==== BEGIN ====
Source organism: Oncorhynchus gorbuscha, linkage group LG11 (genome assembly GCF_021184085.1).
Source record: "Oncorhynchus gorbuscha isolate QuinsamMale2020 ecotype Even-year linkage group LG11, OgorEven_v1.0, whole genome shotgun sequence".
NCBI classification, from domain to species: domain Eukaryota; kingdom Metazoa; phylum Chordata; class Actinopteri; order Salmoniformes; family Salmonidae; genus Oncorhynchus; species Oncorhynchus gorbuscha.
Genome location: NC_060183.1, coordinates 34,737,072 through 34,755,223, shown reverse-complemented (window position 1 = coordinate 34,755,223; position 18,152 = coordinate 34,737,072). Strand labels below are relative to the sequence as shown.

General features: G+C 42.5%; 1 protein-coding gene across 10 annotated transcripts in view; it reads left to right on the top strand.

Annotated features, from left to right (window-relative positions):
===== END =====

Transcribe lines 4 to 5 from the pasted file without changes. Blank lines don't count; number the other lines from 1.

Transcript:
Genome location: NC_060183.1, coordinates 34,737,072 through 34,755,223, shown reverse-complemented (window position 1 = coordinate 34,755,223; position 18,152 = coordinate 34,737,072). Strand labels below are relative to the sequence as shown.

General features: G+C 42.5%; 1 protein-coding gene across 10 annotated transcripts in view; it reads left to right on the top strand.